Autumn in The City of Angels

Monday, November 24, 2008



It is autumn in the City of Angels. The leaves on the Liquid Amber trees are turning color and falling to the ground. This morning at least, the heater has gone on to take the chill from the night. It will be off in a few moments. As soon as the sun peeks over the horizon, the chill will evaporate. You may need a sweater when you leave the house, but it will be in a pile on the back seat of your car by 9am. Chances are, it will be 85 degrees by 11am. Yes, it is autumn in Los Angeles.


This does not mean the mood of autumn is absent. One has to search more deeply for the signs of the earth's preparations for it's winter sleep. I have found, living in this climate, that one must look more inside oneself for the transformation of the seasons. In the Pacific Northwest, the change is more obvious, the leaves turn and fall, the rains begin and the feeling to retreat into one's home comes quickly and without question.

Here, where the sun shines more often than not, I must look for the small signs, the silent transformations. The shift of the breeze. The silence of the evening as the sun sets early over the Pacific. The quietness of the garden, once bursting with growth, now grows, but more slowly, quietly. One must grab the sweet air, just before the periwinkle blue of the sunrise ignites into a bright orange and pink. Just before the heat of the sun penetrates the bedroom curtains.

I love the contemplative mood of autumn. It is a time to put thoughts to rest, allow new impulses to ripen, and to develop patience for all to unfold in due time. When I was thirteen and fourteen, I would take the bus to the Norton Simon Museum in Pasadena. It was a long ride and I am surprised my parents allowed me to take such a long journey alone. My father was a bus driver, so I had a free bus pass and my parents had implicit trust in the Rapid Transit District. They would say,  "Just sit behind the bus driver! You will be safe there."  So, I would board the first of three buses and make my way to the Norton Simon.

It was there I fell in love with a painting. I mean head over heels in love. I would sit and stare at it for hours. I would fill notebooks with the subject's back story, why she appeared sad, what she was contemplating, perhaps she had just lost a baby or had been jilted by a lover. There were many stories, as I visited her often.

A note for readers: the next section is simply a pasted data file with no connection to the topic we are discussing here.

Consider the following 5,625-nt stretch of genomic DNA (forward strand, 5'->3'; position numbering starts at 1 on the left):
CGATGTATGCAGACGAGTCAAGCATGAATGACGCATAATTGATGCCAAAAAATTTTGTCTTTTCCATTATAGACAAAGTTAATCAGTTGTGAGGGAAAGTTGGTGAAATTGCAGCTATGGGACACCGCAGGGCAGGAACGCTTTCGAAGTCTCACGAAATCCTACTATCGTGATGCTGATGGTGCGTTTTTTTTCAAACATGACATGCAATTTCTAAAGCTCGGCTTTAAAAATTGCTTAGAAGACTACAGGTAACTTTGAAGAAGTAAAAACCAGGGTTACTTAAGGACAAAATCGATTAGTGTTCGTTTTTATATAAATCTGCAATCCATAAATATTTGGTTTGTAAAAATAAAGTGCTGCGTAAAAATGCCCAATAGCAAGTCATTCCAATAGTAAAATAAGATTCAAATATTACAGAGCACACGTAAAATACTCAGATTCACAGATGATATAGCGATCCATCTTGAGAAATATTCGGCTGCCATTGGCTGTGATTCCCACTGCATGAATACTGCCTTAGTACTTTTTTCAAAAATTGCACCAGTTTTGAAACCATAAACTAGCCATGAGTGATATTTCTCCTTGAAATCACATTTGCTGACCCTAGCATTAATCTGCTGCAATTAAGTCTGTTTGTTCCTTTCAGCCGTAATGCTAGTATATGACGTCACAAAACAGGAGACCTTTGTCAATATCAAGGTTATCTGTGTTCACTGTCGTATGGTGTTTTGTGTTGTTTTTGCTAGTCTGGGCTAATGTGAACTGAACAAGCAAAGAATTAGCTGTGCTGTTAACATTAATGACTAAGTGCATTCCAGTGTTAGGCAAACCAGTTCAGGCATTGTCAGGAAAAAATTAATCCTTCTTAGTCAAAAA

Once, when we lived in Hawaii and were visiting Los Angeles, I went to see my old friend. She had been hanging in the same place for as long as we had been friends. She wasn't there. I fell into a panic. I began darting about the museum in a fright that she had been sold, or worse, delegated to the bowels of the Norton Simon, never to be seen again. I finally asked a guard and he thought maybe it had been moved to the far west wing. As I peeked around the corner, I could see her dark, melancholic eyes and forlorn stare. My heart beat returned to normal and I felt calm.

 I visited her on Saturday. The spring and fall are lovely times to visit the Norton Simon. The gardens are mild and bustling with dragon flies, and a gentle breeze slips over the garden sculptures to greet you. She has been moved again, but not very far. I always see her first, and then I can move on to the rest of my favorites, a few by Pissaro and Franz Marc, The Chestnut Gatherers, and finally, the Raphael. This visit, my companion and I sat in front of a great still life and embarked on a very serious discussion of how on earth this Flemish painter could have gathered all of these fruits and vegetables in one place. What season could this be? How could there be berries, gourds and pears? Where those hops in the corner? And if the melons and carrots were this large and ripe, how could the gooseberries still be fruiting? Futile contemplations, I know. We finally agreed that the grapes must have come from Italy with the figs, and the gourds were dried and from the previous season. There were also musings that the female in the painting was very likely an enchantress, and therefore, able to conjure such a bounty of fruits and vegetables of varying seasons to fill her table.

Nonetheless, here in Los Angeles, one must find rituals to bring autumn to it's fullest. For me, it is the museum, the smell of the paintings, the silent whispers of the patrons, these are my signals to turn inward, to plant the seeds that require maturation, to nurse patience and resolve. What are the signs that signal a change for you?   

1 comments:

Frank said...

It's supposed to rain tomorrow, lady, so you may see some actual weather soon!